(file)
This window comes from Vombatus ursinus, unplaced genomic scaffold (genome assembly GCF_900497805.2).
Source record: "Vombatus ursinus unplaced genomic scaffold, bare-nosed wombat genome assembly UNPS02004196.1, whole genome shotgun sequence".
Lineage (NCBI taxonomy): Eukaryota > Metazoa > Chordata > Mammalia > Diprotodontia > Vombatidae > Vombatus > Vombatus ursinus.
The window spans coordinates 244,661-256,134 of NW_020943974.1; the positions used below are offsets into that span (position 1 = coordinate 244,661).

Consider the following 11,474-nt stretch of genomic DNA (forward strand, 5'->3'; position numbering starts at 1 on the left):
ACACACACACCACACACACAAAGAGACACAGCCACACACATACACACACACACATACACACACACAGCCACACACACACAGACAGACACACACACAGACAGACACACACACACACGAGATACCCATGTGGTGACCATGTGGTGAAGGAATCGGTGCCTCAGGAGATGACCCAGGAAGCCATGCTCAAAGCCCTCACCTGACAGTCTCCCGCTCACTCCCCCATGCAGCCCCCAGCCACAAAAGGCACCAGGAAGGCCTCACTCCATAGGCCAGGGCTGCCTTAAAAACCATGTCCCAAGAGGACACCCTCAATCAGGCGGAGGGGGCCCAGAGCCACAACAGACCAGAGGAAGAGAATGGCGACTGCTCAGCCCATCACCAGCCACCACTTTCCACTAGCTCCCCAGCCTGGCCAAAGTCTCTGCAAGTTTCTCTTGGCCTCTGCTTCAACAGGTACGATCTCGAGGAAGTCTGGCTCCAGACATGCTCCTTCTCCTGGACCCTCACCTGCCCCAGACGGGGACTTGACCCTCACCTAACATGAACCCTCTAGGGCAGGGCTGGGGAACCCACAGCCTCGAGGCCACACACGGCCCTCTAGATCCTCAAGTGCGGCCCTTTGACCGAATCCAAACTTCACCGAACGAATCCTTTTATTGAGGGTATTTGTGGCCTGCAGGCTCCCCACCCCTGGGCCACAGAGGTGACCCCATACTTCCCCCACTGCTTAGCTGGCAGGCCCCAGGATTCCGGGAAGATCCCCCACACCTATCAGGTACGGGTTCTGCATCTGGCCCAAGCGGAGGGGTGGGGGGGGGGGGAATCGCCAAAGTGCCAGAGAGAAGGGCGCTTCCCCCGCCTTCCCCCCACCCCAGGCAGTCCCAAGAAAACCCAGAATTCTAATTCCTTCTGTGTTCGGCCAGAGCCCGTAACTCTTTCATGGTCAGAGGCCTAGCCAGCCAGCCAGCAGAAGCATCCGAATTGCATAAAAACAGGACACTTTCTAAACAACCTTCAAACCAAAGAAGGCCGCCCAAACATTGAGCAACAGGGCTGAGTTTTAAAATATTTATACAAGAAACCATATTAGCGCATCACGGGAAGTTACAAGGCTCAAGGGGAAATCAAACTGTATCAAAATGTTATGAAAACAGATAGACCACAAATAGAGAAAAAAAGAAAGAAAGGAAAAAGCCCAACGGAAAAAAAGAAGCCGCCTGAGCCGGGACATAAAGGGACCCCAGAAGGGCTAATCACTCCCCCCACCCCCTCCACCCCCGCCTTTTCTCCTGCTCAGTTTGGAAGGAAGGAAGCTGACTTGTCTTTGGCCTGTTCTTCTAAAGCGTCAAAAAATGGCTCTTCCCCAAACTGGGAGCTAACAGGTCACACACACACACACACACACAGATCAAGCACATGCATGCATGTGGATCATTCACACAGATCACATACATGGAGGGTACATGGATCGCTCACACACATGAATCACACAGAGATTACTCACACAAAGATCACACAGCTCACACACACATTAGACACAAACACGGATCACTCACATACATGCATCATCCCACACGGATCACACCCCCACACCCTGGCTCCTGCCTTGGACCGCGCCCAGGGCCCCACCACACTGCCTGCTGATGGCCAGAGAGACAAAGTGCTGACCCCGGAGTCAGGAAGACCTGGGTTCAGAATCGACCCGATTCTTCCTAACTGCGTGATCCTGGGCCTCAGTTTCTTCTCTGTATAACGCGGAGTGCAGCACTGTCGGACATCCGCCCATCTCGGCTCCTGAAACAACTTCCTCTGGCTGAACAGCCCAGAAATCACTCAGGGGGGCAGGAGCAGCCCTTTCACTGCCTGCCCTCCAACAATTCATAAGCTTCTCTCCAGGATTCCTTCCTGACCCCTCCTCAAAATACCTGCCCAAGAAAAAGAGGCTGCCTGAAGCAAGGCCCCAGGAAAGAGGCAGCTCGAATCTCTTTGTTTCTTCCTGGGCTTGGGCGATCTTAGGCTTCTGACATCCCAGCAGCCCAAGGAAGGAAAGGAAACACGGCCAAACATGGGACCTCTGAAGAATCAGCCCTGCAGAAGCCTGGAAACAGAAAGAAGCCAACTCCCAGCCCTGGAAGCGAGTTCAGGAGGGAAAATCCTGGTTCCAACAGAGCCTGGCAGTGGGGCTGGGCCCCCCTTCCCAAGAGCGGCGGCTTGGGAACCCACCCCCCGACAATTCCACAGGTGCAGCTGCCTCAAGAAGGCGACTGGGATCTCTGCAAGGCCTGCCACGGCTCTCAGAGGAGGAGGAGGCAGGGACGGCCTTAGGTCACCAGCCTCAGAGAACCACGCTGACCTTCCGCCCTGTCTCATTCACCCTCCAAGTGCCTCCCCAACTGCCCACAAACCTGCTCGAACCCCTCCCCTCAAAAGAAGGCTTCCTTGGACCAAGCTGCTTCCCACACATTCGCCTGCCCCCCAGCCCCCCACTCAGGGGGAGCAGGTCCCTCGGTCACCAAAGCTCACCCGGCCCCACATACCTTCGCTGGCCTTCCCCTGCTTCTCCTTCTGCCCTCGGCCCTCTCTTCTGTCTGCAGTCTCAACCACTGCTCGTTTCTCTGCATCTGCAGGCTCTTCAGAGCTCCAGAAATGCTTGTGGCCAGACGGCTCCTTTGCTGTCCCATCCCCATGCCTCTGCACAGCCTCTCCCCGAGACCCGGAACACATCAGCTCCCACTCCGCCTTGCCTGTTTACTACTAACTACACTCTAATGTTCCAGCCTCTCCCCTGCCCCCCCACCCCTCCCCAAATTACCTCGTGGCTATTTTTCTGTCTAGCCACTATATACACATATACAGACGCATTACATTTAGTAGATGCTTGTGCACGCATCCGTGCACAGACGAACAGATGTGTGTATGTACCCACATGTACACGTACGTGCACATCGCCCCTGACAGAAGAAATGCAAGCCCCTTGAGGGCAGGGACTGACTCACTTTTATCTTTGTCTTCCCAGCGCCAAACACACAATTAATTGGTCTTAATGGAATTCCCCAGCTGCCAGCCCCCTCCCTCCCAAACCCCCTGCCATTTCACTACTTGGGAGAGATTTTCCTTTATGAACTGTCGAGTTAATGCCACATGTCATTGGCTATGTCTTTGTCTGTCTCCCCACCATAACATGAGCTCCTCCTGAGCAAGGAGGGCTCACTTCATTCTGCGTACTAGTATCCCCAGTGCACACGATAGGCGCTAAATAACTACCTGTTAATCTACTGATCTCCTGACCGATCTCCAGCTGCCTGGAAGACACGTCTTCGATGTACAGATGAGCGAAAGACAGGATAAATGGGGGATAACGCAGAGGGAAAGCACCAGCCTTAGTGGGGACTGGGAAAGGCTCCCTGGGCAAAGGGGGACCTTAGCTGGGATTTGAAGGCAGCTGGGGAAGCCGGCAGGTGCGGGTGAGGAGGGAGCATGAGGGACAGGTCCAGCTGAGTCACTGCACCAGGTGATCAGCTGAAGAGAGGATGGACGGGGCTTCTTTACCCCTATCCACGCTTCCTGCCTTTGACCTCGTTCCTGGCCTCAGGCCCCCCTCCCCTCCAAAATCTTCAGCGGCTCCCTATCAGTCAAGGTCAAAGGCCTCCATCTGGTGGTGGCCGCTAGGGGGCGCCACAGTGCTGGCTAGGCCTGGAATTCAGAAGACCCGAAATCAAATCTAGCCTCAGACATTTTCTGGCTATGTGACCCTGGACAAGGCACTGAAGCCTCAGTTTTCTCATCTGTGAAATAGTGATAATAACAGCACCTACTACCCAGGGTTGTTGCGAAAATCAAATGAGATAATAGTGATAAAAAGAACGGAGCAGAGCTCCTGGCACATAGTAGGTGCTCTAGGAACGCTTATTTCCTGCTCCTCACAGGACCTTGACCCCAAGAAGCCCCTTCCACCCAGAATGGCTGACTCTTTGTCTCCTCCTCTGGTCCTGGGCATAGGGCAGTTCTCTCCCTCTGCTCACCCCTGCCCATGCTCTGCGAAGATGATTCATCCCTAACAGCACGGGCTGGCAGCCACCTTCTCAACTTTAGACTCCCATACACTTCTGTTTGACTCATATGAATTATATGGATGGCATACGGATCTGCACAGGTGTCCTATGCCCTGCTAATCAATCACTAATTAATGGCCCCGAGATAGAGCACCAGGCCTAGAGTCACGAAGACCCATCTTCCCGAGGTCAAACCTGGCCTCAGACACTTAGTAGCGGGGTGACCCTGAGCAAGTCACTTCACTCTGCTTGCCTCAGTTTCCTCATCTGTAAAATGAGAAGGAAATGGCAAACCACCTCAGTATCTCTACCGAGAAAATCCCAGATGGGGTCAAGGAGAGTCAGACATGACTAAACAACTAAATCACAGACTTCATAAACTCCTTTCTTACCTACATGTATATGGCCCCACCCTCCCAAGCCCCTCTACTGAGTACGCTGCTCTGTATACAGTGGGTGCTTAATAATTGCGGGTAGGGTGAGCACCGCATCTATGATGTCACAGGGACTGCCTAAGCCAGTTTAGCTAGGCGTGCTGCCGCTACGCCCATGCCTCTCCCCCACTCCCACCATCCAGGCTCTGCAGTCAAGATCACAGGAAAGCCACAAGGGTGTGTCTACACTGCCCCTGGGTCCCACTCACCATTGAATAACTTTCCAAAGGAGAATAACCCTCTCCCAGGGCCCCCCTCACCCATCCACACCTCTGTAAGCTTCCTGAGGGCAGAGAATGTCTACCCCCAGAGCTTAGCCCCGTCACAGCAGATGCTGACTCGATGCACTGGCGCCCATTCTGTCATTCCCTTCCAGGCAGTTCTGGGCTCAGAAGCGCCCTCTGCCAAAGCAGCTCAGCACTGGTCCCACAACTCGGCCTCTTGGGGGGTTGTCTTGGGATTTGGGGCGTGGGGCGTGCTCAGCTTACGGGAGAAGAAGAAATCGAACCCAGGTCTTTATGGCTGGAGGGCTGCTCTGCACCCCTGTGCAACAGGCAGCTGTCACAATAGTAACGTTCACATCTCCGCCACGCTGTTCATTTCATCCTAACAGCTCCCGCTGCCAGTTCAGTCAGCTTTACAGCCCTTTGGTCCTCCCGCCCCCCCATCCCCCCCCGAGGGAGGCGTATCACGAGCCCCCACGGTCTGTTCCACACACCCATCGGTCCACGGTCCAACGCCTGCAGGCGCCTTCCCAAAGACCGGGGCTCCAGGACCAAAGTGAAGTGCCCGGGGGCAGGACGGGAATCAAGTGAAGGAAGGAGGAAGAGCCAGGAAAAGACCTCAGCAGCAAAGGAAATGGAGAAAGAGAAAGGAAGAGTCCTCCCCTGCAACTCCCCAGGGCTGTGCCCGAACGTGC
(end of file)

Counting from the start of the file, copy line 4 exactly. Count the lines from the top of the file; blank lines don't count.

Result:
The window spans coordinates 244,661-256,134 of NW_020943974.1; the positions used below are offsets into that span (position 1 = coordinate 244,661).